# What's the difference between Canvas and WebGL?

I'm thinking about using CAAT as a part of a HTML5 game engine. One of it's features is the ability to render to Canvas and WebGL without changing anything in the client code. That is a good thing, but I haven't found precisely: what are the differences between those two technologies?

I would specially like to know the differences of Canvas and WebGL in the following regards:

• Framerate
• Desktop browser support
• Mobile browser support
• Futureproofability (TM)
• I would imagine this varies from project to project and platform to platform. I would guess it's not answerable with a definitive answer.
– House
Oct 1 '12 at 2:29
• Technically, you need a canvas element to render with WebGL, so it's better to refer to the Canvas 2D Context. Oct 1 '12 at 8:56

1. Framerate varies by browser. A few still do not support accelerated canvas rendering, others don't support WebGL at all. Best bet is to profile actual code on actual target hardware/browsers to determine which performs best for your specific needs and user demographics.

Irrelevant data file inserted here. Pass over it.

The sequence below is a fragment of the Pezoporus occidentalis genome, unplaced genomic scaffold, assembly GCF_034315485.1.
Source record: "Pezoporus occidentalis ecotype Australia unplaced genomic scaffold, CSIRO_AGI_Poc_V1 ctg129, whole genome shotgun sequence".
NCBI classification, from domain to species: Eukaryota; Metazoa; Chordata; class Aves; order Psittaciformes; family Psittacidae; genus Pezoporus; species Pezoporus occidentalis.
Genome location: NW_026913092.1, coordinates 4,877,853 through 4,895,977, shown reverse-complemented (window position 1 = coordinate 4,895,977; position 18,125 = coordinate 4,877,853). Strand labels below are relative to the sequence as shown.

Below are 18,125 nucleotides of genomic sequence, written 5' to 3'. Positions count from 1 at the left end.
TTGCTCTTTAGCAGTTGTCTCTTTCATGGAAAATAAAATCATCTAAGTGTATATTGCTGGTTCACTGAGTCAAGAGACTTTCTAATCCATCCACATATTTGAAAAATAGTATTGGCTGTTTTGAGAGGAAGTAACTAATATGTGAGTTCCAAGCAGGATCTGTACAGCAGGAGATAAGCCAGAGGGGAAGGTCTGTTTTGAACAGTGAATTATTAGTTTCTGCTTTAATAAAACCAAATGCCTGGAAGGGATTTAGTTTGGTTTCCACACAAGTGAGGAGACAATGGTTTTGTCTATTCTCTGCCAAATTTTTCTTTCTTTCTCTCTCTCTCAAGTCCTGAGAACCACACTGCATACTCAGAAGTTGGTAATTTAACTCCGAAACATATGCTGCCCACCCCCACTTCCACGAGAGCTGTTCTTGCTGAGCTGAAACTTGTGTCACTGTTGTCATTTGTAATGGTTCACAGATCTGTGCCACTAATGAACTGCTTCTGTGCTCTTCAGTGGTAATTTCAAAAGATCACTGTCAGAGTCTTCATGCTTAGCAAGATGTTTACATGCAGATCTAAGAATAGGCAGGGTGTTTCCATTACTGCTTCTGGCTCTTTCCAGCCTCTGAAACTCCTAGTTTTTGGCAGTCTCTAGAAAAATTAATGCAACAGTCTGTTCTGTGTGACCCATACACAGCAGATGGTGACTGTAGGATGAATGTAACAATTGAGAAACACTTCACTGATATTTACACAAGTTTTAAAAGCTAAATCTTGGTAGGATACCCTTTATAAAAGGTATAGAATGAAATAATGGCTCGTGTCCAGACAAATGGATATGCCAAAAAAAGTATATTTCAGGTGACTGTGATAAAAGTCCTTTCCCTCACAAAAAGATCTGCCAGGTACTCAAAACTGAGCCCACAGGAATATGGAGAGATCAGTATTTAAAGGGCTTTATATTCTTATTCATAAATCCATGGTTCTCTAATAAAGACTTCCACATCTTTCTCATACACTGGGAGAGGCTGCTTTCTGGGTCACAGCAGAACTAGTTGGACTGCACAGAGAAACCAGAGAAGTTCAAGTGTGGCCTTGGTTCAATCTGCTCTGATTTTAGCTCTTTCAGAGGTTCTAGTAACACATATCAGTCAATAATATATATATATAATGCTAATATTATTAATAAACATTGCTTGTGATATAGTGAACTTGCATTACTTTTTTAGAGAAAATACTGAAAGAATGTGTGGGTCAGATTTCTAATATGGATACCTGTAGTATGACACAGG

2. WebGL is only supported on IE in version 11+ but canvas has been supported for several versions. Consider the current market share of older versions of IE.

3. WebGL support is sometimes blacklisted by the browser on older hardware or drivers. When it comes to support, you need to consider this in addition to the minimum browser versions, and clearly communicate these requirements to customers.

4. Few mobile browsers support WebGL today. They mostly all support canvas.

5. Both canvas and WebGL are around to stay. Neither is more future proof than the other.

• I'm curious what game did you ship? I'm always interested in WebGL related topics and I've seen very view commercial WebGL games. Oct 1 '12 at 4:03
• More info on WebGL support: caniuse.com/webgl. Oct 1 '12 at 12:52
• Since this reply was given, WebGL support has grown a lot. It's supported in the latest version of Internet Explorer, works in Chrome, Firefox (although you have to use "experimental-webgl"), and Opera. It's also supported in Safari, although it's disabled by default. Dec 23 '13 at 11:38
• @Notch: Right. Two years is a long time for the Web. Mobile is the big issue right now, particularly on the ever-important iOS, but that'll surely come around before too long. I'll update the answer for the IE part though as I clearly failed to predict that one. :) Dec 23 '13 at 18:10
• Can someone update this answer for 2018? Thanks Nov 16 '18 at 12:39